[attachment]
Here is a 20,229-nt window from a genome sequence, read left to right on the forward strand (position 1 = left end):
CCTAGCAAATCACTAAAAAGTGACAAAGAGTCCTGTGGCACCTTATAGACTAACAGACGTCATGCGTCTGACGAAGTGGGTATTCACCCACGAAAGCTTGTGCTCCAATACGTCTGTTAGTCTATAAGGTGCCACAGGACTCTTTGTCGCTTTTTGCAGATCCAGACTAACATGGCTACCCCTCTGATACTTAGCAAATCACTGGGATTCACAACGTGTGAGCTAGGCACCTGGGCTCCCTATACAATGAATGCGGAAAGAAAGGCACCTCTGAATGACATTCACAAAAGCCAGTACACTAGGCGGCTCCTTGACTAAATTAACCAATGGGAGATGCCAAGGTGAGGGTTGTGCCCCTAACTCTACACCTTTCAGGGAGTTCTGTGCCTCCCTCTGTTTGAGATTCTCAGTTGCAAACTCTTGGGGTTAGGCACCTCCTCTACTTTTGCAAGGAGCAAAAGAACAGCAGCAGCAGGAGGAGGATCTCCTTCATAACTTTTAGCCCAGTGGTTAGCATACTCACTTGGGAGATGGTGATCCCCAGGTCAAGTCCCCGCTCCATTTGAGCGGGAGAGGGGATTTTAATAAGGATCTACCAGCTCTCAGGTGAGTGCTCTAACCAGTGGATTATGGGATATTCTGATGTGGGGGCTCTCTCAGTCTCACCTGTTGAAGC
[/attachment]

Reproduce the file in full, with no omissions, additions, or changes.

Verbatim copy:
Here is a 20,229-nt window from a genome sequence, read left to right on the forward strand (position 1 = left end):
CCTAGCAAATCACTAAAAAGTGACAAAGAGTCCTGTGGCACCTTATAGACTAACAGACGTCATGCGTCTGACGAAGTGGGTATTCACCCACGAAAGCTTGTGCTCCAATACGTCTGTTAGTCTATAAGGTGCCACAGGACTCTTTGTCGCTTTTTGCAGATCCAGACTAACATGGCTACCCCTCTGATACTTAGCAAATCACTGGGATTCACAACGTGTGAGCTAGGCACCTGGGCTCCCTATACAATGAATGCGGAAAGAAAGGCACCTCTGAATGACATTCACAAAAGCCAGTACACTAGGCGGCTCCTTGACTAAATTAACCAATGGGAGATGCCAAGGTGAGGGTTGTGCCCCTAACTCTACACCTTTCAGGGAGTTCTGTGCCTCCCTCTGTTTGAGATTCTCAGTTGCAAACTCTTGGGGTTAGGCACCTCCTCTACTTTTGCAAGGAGCAAAAGAACAGCAGCAGCAGGAGGAGGATCTCCTTCATAACTTTTAGCCCAGTGGTTAGCATACTCACTTGGGAGATGGTGATCCCCAGGTCAAGTCCCCGCTCCATTTGAGCGGGAGAGGGGATTTTAATAAGGATCTACCAGCTCTCAGGTGAGTGCTCTAACCAGTGGATTATGGGATATTCTGATGTGGGGGCTCTCTCAGTCTCACCTGTTGAAGC